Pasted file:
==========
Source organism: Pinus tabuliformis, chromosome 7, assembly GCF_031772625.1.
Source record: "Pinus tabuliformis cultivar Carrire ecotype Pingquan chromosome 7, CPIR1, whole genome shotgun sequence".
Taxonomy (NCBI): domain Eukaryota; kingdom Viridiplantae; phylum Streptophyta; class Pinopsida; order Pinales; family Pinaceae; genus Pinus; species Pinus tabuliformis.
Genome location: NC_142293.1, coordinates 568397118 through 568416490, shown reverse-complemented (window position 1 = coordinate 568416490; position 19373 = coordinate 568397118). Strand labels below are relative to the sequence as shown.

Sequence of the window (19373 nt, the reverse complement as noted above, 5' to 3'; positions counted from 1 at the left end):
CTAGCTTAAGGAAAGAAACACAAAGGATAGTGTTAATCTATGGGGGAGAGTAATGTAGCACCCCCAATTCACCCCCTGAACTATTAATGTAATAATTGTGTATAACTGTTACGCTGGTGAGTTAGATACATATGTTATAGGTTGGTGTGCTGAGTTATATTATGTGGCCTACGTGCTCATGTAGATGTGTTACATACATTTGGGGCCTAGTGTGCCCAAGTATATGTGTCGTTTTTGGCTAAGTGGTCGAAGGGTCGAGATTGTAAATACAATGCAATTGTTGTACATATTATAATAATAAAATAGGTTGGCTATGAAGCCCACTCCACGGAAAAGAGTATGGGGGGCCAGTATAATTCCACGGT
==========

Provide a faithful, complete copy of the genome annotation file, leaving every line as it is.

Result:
Source organism: Pinus tabuliformis, chromosome 7, assembly GCF_031772625.1.
Source record: "Pinus tabuliformis cultivar Carrire ecotype Pingquan chromosome 7, CPIR1, whole genome shotgun sequence".
Taxonomy (NCBI): domain Eukaryota; kingdom Viridiplantae; phylum Streptophyta; class Pinopsida; order Pinales; family Pinaceae; genus Pinus; species Pinus tabuliformis.
Genome location: NC_142293.1, coordinates 568397118 through 568416490, shown reverse-complemented (window position 1 = coordinate 568416490; position 19373 = coordinate 568397118). Strand labels below are relative to the sequence as shown.

Sequence of the window (19373 nt, the reverse complement as noted above, 5' to 3'; positions counted from 1 at the left end):
CTAGCTTAAGGAAAGAAACACAAAGGATAGTGTTAATCTATGGGGGAGAGTAATGTAGCACCCCCAATTCACCCCCTGAACTATTAATGTAATAATTGTGTATAACTGTTACGCTGGTGAGTTAGATACATATGTTATAGGTTGGTGTGCTGAGTTATATTATGTGGCCTACGTGCTCATGTAGATGTGTTACATACATTTGGGGCCTAGTGTGCCCAAGTATATGTGTCGTTTTTGGCTAAGTGGTCGAAGGGTCGAGATTGTAAATACAATGCAATTGTTGTACATATTATAATAATAAAATAGGTTGGCTATGAAGCCCACTCCACGGAAAAGAGTATGGGGGGCCAGTATAATTCCACGGT